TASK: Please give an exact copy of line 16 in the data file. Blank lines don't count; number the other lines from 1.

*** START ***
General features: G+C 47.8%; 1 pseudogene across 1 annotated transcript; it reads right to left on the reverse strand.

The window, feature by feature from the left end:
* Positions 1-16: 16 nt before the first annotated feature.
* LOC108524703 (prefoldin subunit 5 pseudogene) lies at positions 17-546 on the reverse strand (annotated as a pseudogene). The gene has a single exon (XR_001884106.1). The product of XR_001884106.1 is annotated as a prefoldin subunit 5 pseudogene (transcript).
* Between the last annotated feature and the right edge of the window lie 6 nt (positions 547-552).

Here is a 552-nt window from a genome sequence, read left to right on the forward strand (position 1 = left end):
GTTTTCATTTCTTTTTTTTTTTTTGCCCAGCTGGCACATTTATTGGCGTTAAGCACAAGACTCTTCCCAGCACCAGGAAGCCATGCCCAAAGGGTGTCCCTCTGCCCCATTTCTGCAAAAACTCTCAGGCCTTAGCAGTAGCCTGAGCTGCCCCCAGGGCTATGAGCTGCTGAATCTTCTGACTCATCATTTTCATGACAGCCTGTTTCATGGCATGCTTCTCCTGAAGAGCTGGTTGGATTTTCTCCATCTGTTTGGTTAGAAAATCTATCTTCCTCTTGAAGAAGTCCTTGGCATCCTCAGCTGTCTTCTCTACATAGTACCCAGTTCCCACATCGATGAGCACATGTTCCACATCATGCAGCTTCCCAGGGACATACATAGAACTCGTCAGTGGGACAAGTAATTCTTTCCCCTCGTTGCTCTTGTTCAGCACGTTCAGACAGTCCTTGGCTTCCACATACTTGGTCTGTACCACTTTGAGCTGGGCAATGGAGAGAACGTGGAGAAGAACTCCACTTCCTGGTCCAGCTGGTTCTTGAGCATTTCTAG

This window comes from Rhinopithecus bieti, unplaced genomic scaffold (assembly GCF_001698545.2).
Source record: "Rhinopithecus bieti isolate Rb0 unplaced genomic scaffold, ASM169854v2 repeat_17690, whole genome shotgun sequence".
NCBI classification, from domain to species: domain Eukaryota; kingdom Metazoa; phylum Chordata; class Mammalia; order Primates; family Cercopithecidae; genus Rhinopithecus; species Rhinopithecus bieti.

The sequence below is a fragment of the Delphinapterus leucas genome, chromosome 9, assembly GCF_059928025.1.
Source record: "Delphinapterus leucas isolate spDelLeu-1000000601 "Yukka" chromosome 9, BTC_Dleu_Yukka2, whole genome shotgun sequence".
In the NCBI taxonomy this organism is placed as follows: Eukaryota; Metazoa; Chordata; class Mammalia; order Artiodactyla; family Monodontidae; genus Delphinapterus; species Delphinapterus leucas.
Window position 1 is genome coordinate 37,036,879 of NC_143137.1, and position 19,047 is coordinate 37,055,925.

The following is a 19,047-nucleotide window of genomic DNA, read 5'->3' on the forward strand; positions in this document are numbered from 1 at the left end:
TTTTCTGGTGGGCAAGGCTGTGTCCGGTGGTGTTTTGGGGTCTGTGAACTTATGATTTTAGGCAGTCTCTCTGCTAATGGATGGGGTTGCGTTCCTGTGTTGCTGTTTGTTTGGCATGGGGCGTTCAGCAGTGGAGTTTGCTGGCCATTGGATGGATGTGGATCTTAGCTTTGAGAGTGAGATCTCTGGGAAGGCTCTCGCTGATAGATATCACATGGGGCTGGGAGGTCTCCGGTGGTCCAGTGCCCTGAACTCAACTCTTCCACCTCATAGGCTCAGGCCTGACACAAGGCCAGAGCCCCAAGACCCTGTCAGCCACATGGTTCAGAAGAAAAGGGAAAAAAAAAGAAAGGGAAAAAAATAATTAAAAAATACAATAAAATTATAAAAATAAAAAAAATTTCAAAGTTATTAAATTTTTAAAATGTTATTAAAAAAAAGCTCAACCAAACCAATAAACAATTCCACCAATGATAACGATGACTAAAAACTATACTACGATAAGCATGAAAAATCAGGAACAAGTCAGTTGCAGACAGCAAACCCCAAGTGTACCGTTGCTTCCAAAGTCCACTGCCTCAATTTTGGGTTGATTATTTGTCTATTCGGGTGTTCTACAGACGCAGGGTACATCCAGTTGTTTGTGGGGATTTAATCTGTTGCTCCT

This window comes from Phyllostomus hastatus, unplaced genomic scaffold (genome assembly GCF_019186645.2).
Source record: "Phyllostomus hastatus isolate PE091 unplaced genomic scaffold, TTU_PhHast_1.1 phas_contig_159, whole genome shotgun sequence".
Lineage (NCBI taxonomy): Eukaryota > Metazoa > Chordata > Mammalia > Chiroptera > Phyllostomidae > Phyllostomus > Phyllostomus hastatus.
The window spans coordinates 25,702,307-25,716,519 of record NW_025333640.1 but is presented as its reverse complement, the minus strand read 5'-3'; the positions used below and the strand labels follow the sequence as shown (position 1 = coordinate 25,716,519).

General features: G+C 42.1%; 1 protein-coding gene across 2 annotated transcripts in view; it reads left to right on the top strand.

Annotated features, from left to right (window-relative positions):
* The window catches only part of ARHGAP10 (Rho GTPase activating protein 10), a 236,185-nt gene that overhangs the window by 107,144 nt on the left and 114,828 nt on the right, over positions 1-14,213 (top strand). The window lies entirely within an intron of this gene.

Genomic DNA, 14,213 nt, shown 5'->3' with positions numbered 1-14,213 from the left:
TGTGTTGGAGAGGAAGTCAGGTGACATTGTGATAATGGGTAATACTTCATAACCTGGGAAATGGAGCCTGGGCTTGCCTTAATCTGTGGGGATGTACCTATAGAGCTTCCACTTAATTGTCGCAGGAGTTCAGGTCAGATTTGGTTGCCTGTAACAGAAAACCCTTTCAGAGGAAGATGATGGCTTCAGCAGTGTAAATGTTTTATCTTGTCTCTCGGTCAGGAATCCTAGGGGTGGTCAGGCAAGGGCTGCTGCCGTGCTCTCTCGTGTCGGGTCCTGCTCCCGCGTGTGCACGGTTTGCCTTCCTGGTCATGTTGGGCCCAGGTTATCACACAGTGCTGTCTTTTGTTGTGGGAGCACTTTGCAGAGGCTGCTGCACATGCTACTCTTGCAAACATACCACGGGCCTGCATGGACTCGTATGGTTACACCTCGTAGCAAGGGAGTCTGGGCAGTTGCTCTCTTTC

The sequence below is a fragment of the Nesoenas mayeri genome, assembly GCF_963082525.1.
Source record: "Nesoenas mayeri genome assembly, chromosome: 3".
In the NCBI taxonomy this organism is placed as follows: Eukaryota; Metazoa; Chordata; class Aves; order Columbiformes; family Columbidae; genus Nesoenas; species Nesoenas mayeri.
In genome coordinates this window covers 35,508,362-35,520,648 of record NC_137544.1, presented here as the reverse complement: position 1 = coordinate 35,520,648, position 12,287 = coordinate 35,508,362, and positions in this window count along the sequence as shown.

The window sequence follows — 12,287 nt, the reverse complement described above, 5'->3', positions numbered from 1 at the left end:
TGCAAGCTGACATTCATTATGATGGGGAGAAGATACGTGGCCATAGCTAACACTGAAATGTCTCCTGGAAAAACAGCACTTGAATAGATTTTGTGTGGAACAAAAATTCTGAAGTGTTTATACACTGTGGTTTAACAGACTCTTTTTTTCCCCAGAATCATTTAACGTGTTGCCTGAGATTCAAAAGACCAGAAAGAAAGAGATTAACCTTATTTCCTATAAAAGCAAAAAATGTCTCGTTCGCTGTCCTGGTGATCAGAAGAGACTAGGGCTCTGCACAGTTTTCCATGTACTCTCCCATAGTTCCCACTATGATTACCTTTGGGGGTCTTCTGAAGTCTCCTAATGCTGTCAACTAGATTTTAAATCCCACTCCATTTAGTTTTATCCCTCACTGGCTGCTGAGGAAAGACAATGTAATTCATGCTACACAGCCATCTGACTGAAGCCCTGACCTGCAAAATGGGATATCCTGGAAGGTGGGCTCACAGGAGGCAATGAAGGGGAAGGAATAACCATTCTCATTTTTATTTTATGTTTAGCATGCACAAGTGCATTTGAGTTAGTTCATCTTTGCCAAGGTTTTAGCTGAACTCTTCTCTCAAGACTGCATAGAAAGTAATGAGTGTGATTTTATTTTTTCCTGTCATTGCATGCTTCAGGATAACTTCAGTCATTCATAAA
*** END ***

TTTTCTGGTGGGCAAGGCTGTGTCCGGTGGTGTTTTGGGGTCTGTGAACTTATGATTTTAGGCAGTCTCTCTGCTAATGGATGGGGTTGCGTTCCTGTGTTGCTGTTTGTTTGGCATGGGGCGTTCAGCAGTGGAGTTTGCTGGCCATTGGATGGATGTGGATCTTAGCTTTGAGAGTGAGATCTCTGGGAAGGCTCTCGCTGATAGATATCACATGGGGCTGGGAGGTCTCCGGTGGTCCAGTGCCCTGAACTCAACTCTTCCACCTCATAGGCTCAGGCCTGACACAAGGCCAGAGCCCCAAGACCCTGTCAGCCACATGGTTCAGAAGAAAAGGGAAAAAAAAAGAAAGGGAAAAAAATAATTAAAAAATACAATAAAATTATAAAAATAAAAAAAATTTCAAAGTTATTAAATTTTTAAAATGTTATTAAAAAAAAGCTCAACCAAACCAATAAACAATTCCACCAATGATAACGATGACTAAAAACTATACTACGATAAGCATGAAAAATCAGGAACAAGTCAGTTGCAGACAGCAAACCCCAAGTGTACCGTTGCTTCCAAAGTCCACTGCCTCAATTTTGGGTTGATTATTTGTCTATTCGGGTGTTCTACAGACGCAGGGTACATCCAGTTGTTTGTGGGGATTTAATCTGTTGCTCCT